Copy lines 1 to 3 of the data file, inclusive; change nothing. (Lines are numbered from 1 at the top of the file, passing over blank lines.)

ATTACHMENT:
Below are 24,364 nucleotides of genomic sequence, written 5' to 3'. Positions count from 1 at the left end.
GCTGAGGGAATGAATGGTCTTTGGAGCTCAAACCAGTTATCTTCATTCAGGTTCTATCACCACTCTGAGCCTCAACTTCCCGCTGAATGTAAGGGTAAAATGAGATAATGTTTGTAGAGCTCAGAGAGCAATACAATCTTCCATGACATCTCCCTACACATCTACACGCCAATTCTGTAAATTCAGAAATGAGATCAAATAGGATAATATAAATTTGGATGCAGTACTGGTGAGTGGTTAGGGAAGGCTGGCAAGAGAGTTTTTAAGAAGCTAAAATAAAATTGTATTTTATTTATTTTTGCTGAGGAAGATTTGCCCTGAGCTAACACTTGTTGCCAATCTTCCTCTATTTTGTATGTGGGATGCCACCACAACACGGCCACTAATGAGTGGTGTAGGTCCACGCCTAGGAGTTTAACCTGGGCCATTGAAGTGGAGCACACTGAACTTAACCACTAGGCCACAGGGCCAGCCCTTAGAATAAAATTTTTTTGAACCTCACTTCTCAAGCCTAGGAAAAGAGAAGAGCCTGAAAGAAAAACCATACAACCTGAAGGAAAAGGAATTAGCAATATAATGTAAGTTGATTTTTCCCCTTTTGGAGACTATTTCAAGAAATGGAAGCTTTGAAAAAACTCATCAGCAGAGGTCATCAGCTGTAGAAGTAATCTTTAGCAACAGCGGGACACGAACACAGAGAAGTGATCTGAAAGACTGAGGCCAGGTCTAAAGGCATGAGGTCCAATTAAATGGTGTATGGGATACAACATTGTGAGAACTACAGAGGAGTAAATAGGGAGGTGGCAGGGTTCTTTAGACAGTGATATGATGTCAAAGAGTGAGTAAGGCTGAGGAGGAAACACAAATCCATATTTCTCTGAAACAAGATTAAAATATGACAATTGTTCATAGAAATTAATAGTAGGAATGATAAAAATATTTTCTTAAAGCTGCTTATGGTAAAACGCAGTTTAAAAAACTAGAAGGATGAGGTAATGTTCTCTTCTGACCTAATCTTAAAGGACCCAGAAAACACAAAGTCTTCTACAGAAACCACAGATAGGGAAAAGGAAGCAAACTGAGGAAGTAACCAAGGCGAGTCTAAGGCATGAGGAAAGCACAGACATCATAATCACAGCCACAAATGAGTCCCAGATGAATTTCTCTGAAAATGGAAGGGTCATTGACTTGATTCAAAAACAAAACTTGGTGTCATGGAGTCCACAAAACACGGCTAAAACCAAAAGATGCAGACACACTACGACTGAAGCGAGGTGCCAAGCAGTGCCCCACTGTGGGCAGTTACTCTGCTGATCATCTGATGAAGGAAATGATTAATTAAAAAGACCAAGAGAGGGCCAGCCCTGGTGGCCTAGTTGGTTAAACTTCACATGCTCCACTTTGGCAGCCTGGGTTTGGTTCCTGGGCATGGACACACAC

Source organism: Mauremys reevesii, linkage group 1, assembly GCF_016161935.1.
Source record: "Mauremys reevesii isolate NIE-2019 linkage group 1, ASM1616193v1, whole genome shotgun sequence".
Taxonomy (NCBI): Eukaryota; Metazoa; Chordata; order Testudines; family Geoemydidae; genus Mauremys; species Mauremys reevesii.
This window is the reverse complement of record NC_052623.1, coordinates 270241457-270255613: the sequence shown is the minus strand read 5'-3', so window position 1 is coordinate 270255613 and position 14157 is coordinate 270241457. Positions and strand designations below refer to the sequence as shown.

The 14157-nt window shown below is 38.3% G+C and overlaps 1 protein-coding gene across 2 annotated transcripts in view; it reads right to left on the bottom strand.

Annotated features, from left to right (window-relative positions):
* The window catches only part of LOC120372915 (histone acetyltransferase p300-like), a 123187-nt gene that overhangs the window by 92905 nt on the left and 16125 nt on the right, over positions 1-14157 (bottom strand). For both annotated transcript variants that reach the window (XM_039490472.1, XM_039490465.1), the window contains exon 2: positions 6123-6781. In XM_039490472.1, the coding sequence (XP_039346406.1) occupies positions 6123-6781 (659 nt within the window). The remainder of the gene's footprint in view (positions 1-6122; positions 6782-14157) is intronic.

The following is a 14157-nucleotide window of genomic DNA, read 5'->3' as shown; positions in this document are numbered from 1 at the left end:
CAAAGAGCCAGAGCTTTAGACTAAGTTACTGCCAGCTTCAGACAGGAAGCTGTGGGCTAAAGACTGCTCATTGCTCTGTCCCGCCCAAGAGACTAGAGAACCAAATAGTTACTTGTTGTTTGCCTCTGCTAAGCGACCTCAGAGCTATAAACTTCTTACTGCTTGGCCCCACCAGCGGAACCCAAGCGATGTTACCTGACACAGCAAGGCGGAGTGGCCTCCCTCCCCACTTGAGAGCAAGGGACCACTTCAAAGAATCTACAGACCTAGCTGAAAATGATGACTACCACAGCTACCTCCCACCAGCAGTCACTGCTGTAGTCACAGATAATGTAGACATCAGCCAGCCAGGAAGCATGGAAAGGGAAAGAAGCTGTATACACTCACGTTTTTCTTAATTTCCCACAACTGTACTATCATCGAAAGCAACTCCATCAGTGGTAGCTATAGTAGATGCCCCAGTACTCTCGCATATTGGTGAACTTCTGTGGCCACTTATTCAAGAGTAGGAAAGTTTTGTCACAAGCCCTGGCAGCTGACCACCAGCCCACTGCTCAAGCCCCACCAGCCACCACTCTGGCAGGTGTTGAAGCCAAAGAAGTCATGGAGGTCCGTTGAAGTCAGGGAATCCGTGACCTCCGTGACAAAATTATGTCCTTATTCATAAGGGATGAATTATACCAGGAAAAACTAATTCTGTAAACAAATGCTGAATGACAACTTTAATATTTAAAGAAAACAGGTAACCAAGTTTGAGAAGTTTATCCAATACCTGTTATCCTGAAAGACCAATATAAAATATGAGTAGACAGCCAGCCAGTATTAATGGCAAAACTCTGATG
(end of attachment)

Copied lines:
Below are 24,364 nucleotides of genomic sequence, written 5' to 3'. Positions count from 1 at the left end.
GCTGAGGGAATGAATGGTCTTTGGAGCTCAAACCAGTTATCTTCATTCAGGTTCTATCACCACTCTGAGCCTCAACTTCCCGCTGAATGTAAGGGTAAAATGAGATAATGTTTGTAGAGCTCAGAGAGCAATACAATCTTCCATGACATCTCCCTACACATCTACACGCCAATTCTGTAAATTCAGAAATGAGATCAAATAGGATAATATAAATTTGGATGCAGTACTGGTGAGTGGTTAGGGAAGGCTGGCAAGAGAGTTTTTAAGAAGCTAAAATAAAATTGTATTTTATTTATTTTTGCTGAGGAAGATTTGCCCTGAGCTAACACTTGTTGCCAATCTTCCTCTATTTTGTATGTGGGATGCCACCACAACACGGCCACTAATGAGTGGTGTAGGTCCACGCCTAGGAGTTTAACCTGGGCCATTGAAGTGGAGCACACTGAACTTAACCACTAGGCCACAGGGCCAGCCCTTAGAATAAAATTTTTTTGAACCTCACTTCTCAAGCCTAGGAAAAGAGAAGAGCCTGAAAGAAAAACCATACAACCTGAAGGAAAAGGAATTAGCAATATAATGTAAGTTGATTTTTCCCCTTTTGGAGACTATTTCAAGAAATGGAAGCTTTGAAAAAACTCATCAGCAGAGGTCATCAGCTGTAGAAGTAATCTTTAGCAACAGCGGGACACGAACACAGAGAAGTGATCTGAAAGACTGAGGCCAGGTCTAAAGGCATGAGGTCCAATTAAATGGTGTATGGGATACAACATTGTGAGAACTACAGAGGAGTAAATAGGGAGGTGGCAGGGTTCTTTAGACAGTGATATGATGTCAAAGAGTGAGTAAGGCTGAGGAGGAAACACAAATCCATATTTCTCTGAAACAAGATTAAAATATGACAATTGTTCATAGAAATTAATAGTAGGAATGATAAAAATATTTTCTTAAAGCTGCTTATGGTAAAACGCAGTTTAAAAAACTAGAAGGATGAGGTAATGTTCTCTTCTGACCTAATCTTAAAGGACCCAGAAAACACAAAGTCTTCTACAGAAACCACAGATAGGGAAAAGGAAGCAAACTGAGGAAGTAACCAAGGCGAGTCTAAGGCATGAGGAAAGCACAGACATCATAATCACAGCCACAAATGAGTCCCAGATGAATTTCTCTGAAAATGGAAGGGTCATTGACTTGATTCAAAAACAAAACTTGGTGTCATGGAGTCCACAAAACACGGCTAAAACCAAAAGATGCAGACACACTACGACTGAAGCGAGGTGCCAAGCAGTGCCCCACTGTGGGCAGTTACTCTGCTGATCATCTGATGAAGGAAATGATTAATTAAAAAGACCAAGAGAGGGCCAGCCCTGGTGGCCTAGTTGGTTAAACTTCACATGCTCCACTTTGGCAGCCTGGGTTTGGTTCCTGGGCATGGACACACAC

Source organism: Mauremys reevesii, linkage group 1, assembly GCF_016161935.1.